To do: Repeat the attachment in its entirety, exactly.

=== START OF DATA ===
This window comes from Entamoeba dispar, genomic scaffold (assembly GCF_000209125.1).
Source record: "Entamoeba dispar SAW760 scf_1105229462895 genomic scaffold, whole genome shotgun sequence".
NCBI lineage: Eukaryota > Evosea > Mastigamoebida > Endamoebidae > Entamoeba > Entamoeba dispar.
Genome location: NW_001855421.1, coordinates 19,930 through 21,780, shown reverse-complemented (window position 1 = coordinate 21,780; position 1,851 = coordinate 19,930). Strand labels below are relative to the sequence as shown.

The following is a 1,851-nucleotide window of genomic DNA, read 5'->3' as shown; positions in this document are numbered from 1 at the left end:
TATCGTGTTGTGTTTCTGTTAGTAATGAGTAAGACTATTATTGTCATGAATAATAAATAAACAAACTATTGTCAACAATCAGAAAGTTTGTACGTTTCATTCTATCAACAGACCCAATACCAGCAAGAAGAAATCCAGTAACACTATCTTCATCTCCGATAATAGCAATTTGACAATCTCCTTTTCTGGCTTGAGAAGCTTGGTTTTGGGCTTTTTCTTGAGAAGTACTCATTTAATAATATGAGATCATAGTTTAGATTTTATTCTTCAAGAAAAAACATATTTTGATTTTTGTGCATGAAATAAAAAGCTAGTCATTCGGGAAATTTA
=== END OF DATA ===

This window comes from Entamoeba dispar, genomic scaffold (assembly GCF_000209125.1).
Source record: "Entamoeba dispar SAW760 scf_1105229462895 genomic scaffold, whole genome shotgun sequence".
NCBI lineage: Eukaryota > Evosea > Mastigamoebida > Endamoebidae > Entamoeba > Entamoeba dispar.
Genome location: NW_001855421.1, coordinates 19,930 through 21,780, shown reverse-complemented (window position 1 = coordinate 21,780; position 1,851 = coordinate 19,930). Strand labels below are relative to the sequence as shown.

The following is a 1,851-nucleotide window of genomic DNA, read 5'->3' as shown; positions in this document are numbered from 1 at the left end:
TATCGTGTTGTGTTTCTGTTAGTAATGAGTAAGACTATTATTGTCATGAATAATAAATAAACAAACTATTGTCAACAATCAGAAAGTTTGTACGTTTCATTCTATCAACAGACCCAATACCAGCAAGAAGAAATCCAGTAACACTATCTTCATCTCCGATAATAGCAATTTGACAATCTCCTTTTCTGGCTTGAGAAGCTTGGTTTTGGGCTTTTTCTTGAGAAGTACTCATTTAATAATATGAGATCATAGTTTAGATTTTATTCTTCAAGAAAAAACATATTTTGATTTTTGTGCATGAAATAAAAAGCTAGTCATTCGGGAAATTTA